As per his Wikipedia page Ivan Krastev is “is a political scientist, the chairman of the Centre for Liberal Strategies in Sofia, permanent fellow at the IWM (Institute of Human Sciences) in Vienna, and 2013-14-17 Richard von Weizsäcker fellow at the Robert Bosch Stiftung in Berlin.
He is a founding board member of the European Council on Foreign Relations, a member of the board of trustees of the International Crisis Group and is a contributing opinion writer for The New York Times.” (Source: https://en.wikipedia.org/wiki/
Der Spiegel introduces him in this interview as “astute observer of Vladimir Putin. From Bulgaria, Krastev is widely seen as one of the most original thinkers in today’s Europe.” In this alarmingly interesting interview (which we would suggest you read in full) Krastev makes three points regarding Putin which should keep all of us awake at night.
Firstly, he says that time & circumstance has turned Putin into an intelligent but isolated megalomaniac: “DER SPIEGEL: Mr. Krastev, have you ever been to the Kremlin?
Krastev: No, but I once met Vladimir Putin in Sochi, on the sidelines of a conference shortly after the annexation of Crimea. The president was hosting a dinner. An American colleague of mine was there, but so too was the Austrian chancellor and the foreign ministers of France and Israel. It quickly became clear that Putin felt like he was completely misunderstood. He spoke about Western chauvinism and its hypocrisy. He said people didn’t understand that Crimea is Russian. They are the same arguments we are hearing today, but I wouldn’t say that Putin back then had this messianism.
DER SPIEGEL: Why is it there now?
Krastev: If you’ve been in power for 20 years in an authoritarian state, nobody dares to contradict you anymore. You have established a system, you have become the system yourself, and you can’t imagine that the entire country doesn’t reflect that. You also can’t imagine there being anybody who could be an adequate successor. So, you have to solve all problems yourself for as long as you are alive. For Putin, Russia has long since ceased being a country in the standard sense; it is a kind of historic, 1,000-year-old body.
DER SPIEGEL: What was your impression of Putin?
Krastev: Very intelligent and quick, forthright, confrontative. Sarcastic when speaking with someone from the West. But it is the small things that reveal the most about people. He held forth about the situation in the Donbas like a foreign service agent who knows how many people live in each village and what the situation is like in each of them. He considered the fact that primarily women were responsible for Russia policy in the Obama administration to be an intentional attempt to humiliate him. The hypocrisy of the West has become an obsession of his, and it is reflected in everything the Russian government does.”
Secondly, Krastev says that Putin is an angry, ruthless man: “DER SPIEGEL: Is Putin an angry individual?
Krastev: He is constantly speaking of betrayal and deceit. From the West. From individual, former Soviet republics. In 2008, during the war against Georgia, he met with Alexei Venediktov, the editor-in-chief of the Ekho Moskvy radio station, which was one of the last critical media outlets in the country until it was shut down last week. Putin asked if Venediktov knew what he, Putin, had done in his previous job. Mr. President, Venediktov replied, we all know where you come from. Do you know, Putin said, what we did with traitors in my previous job? Yes, we know, said Venediktov. And do you know why I am speaking with you? Because you are an enemy and not a traitor! In Putin’s view, Ukraine committed the greatest crime imaginable: It betrayed Russia.”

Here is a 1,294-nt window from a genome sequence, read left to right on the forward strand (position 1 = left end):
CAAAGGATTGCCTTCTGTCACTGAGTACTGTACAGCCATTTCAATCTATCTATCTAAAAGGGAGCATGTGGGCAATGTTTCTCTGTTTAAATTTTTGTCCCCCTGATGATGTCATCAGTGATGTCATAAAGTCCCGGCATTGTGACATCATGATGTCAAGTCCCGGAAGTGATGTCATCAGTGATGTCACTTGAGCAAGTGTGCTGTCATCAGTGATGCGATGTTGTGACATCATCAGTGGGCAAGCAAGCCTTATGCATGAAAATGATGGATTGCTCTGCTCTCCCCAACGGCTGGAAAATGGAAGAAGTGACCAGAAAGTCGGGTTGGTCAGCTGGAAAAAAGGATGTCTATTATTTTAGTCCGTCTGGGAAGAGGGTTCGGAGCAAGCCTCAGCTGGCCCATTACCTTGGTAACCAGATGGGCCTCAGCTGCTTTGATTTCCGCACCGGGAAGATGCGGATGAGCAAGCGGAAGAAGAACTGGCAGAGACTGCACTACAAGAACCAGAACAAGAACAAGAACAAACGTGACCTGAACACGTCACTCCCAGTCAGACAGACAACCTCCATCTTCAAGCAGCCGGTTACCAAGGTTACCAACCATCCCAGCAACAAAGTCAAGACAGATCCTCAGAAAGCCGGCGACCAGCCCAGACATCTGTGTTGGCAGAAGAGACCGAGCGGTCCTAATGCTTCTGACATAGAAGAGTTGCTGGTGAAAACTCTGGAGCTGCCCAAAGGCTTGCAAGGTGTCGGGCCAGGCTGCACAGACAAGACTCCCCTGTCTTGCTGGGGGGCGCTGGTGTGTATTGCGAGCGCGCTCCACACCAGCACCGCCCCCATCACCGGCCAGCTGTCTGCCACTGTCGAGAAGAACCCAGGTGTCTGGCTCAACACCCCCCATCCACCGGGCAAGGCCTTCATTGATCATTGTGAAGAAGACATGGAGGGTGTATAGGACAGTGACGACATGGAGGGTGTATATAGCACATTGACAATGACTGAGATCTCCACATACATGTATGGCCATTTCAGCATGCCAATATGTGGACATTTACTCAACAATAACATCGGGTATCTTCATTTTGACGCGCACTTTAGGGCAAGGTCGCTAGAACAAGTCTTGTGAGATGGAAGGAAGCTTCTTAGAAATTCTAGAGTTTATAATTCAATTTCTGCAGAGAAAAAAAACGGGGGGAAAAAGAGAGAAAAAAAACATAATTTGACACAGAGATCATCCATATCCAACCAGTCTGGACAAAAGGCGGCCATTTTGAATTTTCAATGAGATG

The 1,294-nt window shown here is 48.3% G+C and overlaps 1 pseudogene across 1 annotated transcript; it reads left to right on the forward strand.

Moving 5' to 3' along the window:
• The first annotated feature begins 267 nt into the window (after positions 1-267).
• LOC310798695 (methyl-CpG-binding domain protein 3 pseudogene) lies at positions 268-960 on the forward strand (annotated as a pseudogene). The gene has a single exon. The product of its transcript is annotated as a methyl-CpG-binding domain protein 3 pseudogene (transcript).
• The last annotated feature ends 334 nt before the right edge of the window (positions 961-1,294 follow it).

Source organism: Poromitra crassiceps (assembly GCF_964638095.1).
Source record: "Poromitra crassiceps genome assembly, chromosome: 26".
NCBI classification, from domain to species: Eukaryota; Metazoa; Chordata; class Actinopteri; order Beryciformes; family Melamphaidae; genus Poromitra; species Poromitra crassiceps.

And thirdly, Krastev says that Putin is NOT a bluffer – he will do exactly what he says that he will do: “DER SPIEGEL: Is Putin so isolated that he could simply push the nuclear button on his own?
Krastev: His isolation could lead him to do anything. On the other hand, the situation is so challenging that he could pursue Nixon’s madman strategy.
DER SPIEGEL: For a time during the Vietnam War, U.S. President Richard Nixon allegedly pursued a strategy of trying to seem so irrational and angry that he would even use nuclear weapons, all in an attempt to force North Vietnam to surrender. As we know, the tactic didn’t work. On the other hand, Nixon may well have been a bit off – depression, insomnia, alcohol.
Krastev: I don’t know if Putin would ever deploy nuclear weapons. I listened to U.S. General David Petraeus at the Munich Security Conference, a man who has led several invasions. I know how it’s done, he said. Military leaders are only interested in capacities. Even if it’s not an approach I agree with, it’s a pretty rational way of thinking. Petraeus said that Putin had all the capacities necessary for an invasion, which is why the likelihood was significant that he would go through with it. Fiona Hill, who wrote a great book about Putin, recently said in an interview: Putin will do what he says he is going to do. That, too, is one of Putin’s messages in the video with the Russian Security Council: Does anyone seriously believe that these people will stop me?”
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